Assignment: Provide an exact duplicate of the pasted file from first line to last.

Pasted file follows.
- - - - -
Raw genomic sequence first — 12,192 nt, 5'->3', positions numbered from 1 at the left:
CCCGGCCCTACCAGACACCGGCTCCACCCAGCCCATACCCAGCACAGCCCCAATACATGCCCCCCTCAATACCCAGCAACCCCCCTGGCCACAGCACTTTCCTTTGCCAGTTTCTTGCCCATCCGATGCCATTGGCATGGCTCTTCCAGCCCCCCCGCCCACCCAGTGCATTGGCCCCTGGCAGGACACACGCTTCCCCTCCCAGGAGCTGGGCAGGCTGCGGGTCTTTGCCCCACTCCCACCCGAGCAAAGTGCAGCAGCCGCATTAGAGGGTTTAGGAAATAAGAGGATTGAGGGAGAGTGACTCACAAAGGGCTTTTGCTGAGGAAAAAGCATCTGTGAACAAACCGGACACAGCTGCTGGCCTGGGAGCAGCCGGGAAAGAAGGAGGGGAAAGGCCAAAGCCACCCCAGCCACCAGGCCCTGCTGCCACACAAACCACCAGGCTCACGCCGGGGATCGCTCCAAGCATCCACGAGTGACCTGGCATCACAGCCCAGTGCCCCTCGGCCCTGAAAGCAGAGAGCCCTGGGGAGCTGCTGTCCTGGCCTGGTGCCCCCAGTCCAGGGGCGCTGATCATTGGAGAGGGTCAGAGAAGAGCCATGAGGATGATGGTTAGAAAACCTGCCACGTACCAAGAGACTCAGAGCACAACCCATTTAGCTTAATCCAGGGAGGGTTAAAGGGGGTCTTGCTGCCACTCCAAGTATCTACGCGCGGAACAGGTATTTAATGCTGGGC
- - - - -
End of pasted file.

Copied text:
Raw genomic sequence first — 12,192 nt, 5'->3', positions numbered from 1 at the left:
CCCGGCCCTACCAGACACCGGCTCCACCCAGCCCATACCCAGCACAGCCCCAATACATGCCCCCCTCAATACCCAGCAACCCCCCTGGCCACAGCACTTTCCTTTGCCAGTTTCTTGCCCATCCGATGCCATTGGCATGGCTCTTCCAGCCCCCCCGCCCACCCAGTGCATTGGCCCCTGGCAGGACACACGCTTCCCCTCCCAGGAGCTGGGCAGGCTGCGGGTCTTTGCCCCACTCCCACCCGAGCAAAGTGCAGCAGCCGCATTAGAGGGTTTAGGAAATAAGAGGATTGAGGGAGAGTGACTCACAAAGGGCTTTTGCTGAGGAAAAAGCATCTGTGAACAAACCGGACACAGCTGCTGGCCTGGGAGCAGCCGGGAAAGAAGGAGGGGAAAGGCCAAAGCCACCCCAGCCACCAGGCCCTGCTGCCACACAAACCACCAGGCTCACGCCGGGGATCGCTCCAAGCATCCACGAGTGACCTGGCATCACAGCCCAGTGCCCCTCGGCCCTGAAAGCAGAGAGCCCTGGGGAGCTGCTGTCCTGGCCTGGTGCCCCCAGTCCAGGGGCGCTGATCATTGGAGAGGGTCAGAGAAGAGCCATGAGGATGATGGTTAGAAAACCTGCCACGTACCAAGAGACTCAGAGCACAACCCATTTAGCTTAATCCAGGGAGGGTTAAAGGGGGTCTTGCTGCCACTCCAAGTATCTACGCGCGGAACAGGTATTTAATGCTGGGC